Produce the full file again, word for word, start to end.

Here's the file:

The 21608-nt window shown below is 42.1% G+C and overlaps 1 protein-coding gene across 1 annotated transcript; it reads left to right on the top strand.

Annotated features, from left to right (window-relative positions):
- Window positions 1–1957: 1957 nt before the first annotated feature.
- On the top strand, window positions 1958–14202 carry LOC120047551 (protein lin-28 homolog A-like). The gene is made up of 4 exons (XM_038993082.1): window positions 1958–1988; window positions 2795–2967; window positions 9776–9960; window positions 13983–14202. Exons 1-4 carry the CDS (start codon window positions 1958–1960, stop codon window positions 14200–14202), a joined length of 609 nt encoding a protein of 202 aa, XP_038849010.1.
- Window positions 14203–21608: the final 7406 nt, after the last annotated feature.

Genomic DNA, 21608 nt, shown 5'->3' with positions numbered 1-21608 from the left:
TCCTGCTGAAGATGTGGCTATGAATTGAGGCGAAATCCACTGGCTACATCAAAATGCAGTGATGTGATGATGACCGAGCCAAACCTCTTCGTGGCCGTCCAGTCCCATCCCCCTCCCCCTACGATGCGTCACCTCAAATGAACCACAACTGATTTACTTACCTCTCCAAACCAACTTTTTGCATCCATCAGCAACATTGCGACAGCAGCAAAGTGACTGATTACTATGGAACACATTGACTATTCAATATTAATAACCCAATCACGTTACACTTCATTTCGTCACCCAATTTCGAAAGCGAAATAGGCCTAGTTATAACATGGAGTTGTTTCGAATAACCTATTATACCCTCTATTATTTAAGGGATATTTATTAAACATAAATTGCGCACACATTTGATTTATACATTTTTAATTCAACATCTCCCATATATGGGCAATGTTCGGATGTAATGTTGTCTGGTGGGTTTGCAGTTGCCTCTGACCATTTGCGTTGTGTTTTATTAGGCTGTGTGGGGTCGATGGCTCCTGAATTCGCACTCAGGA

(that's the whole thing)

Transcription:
The 21608-nt window shown below is 42.1% G+C and overlaps 1 protein-coding gene across 1 annotated transcript; it reads left to right on the top strand.

Annotated features, from left to right (window-relative positions):
- Window positions 1–1957: 1957 nt before the first annotated feature.
- On the top strand, window positions 1958–14202 carry LOC120047551 (protein lin-28 homolog A-like). The gene is made up of 4 exons (XM_038993082.1): window positions 1958–1988; window positions 2795–2967; window positions 9776–9960; window positions 13983–14202. Exons 1-4 carry the CDS (start codon window positions 1958–1960, stop codon window positions 14200–14202), a joined length of 609 nt encoding a protein of 202 aa, XP_038849010.1.
- Window positions 14203–21608: the final 7406 nt, after the last annotated feature.

Genomic DNA, 21608 nt, shown 5'->3' with positions numbered 1-21608 from the left:
TCCTGCTGAAGATGTGGCTATGAATTGAGGCGAAATCCACTGGCTACATCAAAATGCAGTGATGTGATGATGACCGAGCCAAACCTCTTCGTGGCCGTCCAGTCCCATCCCCCTCCCCCTACGATGCGTCACCTCAAATGAACCACAACTGATTTACTTACCTCTCCAAACCAACTTTTTGCATCCATCAGCAACATTGCGACAGCAGCAAAGTGACTGATTACTATGGAACACATTGACTATTCAATATTAATAACCCAATCACGTTACACTTCATTTCGTCACCCAATTTCGAAAGCGAAATAGGCCTAGTTATAACATGGAGTTGTTTCGAATAACCTATTATACCCTCTATTATTTAAGGGATATTTATTAAACATAAATTGCGCACACATTTGATTTATACATTTTTAATTCAACATCTCCCATATATGGGCAATGTTCGGATGTAATGTTGTCTGGTGGGTTTGCAGTTGCCTCTGACCATTTGCGTTGTGTTTTATTAGGCTGTGTGGGGTCGATGGCTCCTGAATTCGCACTCAGGA